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The Jormungand Global Climate State and Implications for Neoproterozoic Glaciations


IPGP - Îlot Cuvier


Séminaires Géochimie

Salle 310

Dorian Abboot

University of Chicago (USA)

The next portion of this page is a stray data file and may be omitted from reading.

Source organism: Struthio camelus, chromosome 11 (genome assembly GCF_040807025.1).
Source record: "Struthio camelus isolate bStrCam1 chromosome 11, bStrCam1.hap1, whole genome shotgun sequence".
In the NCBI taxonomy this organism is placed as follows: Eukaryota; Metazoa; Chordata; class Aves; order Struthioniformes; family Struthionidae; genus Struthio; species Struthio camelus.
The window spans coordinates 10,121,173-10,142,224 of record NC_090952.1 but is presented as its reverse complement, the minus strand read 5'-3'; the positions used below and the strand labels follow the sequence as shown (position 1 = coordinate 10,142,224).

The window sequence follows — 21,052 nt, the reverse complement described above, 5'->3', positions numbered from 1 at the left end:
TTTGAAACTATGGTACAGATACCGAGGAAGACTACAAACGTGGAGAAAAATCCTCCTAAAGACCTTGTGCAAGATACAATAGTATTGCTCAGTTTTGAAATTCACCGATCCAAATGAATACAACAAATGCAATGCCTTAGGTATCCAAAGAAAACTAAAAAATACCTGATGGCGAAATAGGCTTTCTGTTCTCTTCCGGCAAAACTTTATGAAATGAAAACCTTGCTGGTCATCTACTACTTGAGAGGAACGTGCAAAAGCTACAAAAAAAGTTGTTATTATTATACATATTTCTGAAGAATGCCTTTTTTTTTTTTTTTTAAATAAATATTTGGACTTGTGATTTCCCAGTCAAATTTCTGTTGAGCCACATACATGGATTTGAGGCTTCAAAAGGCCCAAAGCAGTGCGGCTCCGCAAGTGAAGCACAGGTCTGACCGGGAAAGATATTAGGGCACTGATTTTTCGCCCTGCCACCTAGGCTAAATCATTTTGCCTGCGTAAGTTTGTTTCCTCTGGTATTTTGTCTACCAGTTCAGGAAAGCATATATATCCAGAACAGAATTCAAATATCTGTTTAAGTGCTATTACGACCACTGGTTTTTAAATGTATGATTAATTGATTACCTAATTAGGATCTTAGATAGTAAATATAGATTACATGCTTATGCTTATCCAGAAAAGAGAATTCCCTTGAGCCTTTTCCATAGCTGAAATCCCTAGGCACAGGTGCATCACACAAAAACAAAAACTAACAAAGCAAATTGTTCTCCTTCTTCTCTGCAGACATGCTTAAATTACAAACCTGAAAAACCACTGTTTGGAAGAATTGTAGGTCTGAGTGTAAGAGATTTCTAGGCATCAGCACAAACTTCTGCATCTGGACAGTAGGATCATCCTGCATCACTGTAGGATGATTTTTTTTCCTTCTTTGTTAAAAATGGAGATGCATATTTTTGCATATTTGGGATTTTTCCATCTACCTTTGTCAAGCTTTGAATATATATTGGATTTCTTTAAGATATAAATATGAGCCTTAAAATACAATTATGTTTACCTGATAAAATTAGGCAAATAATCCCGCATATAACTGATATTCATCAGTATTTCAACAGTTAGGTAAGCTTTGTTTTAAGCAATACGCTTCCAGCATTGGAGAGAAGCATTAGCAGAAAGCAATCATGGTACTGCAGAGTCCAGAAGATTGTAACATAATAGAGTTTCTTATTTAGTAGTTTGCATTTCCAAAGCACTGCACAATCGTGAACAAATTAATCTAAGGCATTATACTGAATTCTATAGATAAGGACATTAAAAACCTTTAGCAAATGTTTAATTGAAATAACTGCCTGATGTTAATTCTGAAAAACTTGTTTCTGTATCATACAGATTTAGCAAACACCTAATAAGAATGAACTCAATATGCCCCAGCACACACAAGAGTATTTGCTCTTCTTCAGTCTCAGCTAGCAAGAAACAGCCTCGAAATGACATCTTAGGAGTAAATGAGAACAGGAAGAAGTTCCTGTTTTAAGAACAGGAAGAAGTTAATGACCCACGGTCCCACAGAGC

Geological and geochemical evidence can be interpreted as indicating strong hysteresis in global climate during the Neoproterozoic glacial events (~630 Ma and ?715 Ma). Standard climate theory only allows such strong hysteresis if global climate enters a fully-glaciated “Snowball” state. However, the survival of photosynthetic, eukaryotic, marine species through these glaciations may indicate that there were large areas of open ocean. A previously-proposed “Slushball” model for Neoproterozoic glaciations could easily explain the survival of these organisms because it has open ocean throughout the tropics, but there is only a small amount of hysteresis associated with the Slushball state. I will propose a new state of global climate, the Jormungand state, that is nearly, but not completely, ice-covered. I analyze this state using global climate models and the Budyko-Sellers model, and find that there is strong hysteresis associated with it as greenhouse gas levels are varied. This makes the Jormungand state a potential model for Neoproterozoic glaciations.